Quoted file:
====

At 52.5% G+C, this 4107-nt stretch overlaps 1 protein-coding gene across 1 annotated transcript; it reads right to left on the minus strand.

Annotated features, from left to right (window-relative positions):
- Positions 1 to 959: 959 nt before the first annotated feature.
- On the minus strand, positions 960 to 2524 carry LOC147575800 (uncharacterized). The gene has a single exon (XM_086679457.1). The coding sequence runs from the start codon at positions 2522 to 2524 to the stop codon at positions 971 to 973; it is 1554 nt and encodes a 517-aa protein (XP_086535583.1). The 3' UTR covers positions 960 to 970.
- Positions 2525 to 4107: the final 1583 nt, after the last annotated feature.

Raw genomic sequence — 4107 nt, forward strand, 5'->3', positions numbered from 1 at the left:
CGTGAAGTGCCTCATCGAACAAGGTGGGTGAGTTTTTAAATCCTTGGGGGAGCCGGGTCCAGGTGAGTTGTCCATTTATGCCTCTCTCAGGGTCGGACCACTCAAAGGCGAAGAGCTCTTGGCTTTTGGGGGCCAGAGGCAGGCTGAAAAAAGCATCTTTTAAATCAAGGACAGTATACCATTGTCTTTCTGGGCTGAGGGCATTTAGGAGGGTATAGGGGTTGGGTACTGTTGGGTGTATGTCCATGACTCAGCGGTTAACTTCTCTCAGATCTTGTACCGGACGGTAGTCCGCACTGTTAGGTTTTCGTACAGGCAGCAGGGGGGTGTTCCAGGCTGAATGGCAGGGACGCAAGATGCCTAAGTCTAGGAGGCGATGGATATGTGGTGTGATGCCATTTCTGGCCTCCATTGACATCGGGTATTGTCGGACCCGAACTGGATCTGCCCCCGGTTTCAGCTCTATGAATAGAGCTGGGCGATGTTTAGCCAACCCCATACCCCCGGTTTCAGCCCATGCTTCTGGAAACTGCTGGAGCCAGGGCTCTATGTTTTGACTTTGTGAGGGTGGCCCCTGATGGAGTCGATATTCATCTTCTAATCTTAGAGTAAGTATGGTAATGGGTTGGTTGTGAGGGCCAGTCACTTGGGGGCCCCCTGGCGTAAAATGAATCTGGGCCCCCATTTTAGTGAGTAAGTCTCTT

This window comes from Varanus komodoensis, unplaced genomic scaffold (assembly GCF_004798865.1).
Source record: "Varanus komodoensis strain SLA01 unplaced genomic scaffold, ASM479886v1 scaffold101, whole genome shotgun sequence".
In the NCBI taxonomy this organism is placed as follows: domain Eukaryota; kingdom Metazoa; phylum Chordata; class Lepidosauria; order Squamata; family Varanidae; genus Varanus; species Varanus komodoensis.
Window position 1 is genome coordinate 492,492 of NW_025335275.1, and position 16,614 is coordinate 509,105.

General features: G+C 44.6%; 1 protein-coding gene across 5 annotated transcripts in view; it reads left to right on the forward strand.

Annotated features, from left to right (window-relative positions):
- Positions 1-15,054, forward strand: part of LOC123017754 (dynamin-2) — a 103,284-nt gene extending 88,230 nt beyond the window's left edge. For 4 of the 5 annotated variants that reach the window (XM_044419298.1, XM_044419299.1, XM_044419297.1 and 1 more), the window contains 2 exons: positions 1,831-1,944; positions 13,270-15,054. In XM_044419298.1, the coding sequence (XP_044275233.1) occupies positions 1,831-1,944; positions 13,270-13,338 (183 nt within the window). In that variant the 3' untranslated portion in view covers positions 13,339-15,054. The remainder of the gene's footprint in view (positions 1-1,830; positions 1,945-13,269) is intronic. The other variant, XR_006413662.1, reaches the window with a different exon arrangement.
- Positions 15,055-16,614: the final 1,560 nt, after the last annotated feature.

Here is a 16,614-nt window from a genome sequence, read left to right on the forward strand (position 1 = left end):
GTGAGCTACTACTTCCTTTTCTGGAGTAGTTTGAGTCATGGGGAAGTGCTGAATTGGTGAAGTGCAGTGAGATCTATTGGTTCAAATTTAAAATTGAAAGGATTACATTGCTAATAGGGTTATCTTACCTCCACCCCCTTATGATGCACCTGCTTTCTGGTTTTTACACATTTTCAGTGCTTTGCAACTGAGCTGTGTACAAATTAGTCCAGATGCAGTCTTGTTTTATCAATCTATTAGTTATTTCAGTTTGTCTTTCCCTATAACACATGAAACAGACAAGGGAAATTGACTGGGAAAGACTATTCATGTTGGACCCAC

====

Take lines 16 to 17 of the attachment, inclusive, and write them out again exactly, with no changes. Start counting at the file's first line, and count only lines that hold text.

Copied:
Here is a 16,614-nt window from a genome sequence, read left to right on the forward strand (position 1 = left end):
GTGAGCTACTACTTCCTTTTCTGGAGTAGTTTGAGTCATGGGGAAGTGCTGAATTGGTGAAGTGCAGTGAGATCTATTGGTTCAAATTTAAAATTGAAAGGATTACATTGCTAATAGGGTTATCTTACCTCCACCCCCTTATGATGCACCTGCTTTCTGGTTTTTACACATTTTCAGTGCTTTGCAACTGAGCTGTGTACAAATTAGTCCAGATGCAGTCTTGTTTTATCAATCTATTAGTTATTTCAGTTTGTCTTTCCCTATAACACATGAAACAGACAAGGGAAATTGACTGGGAAAGACTATTCATGTTGGACCCAC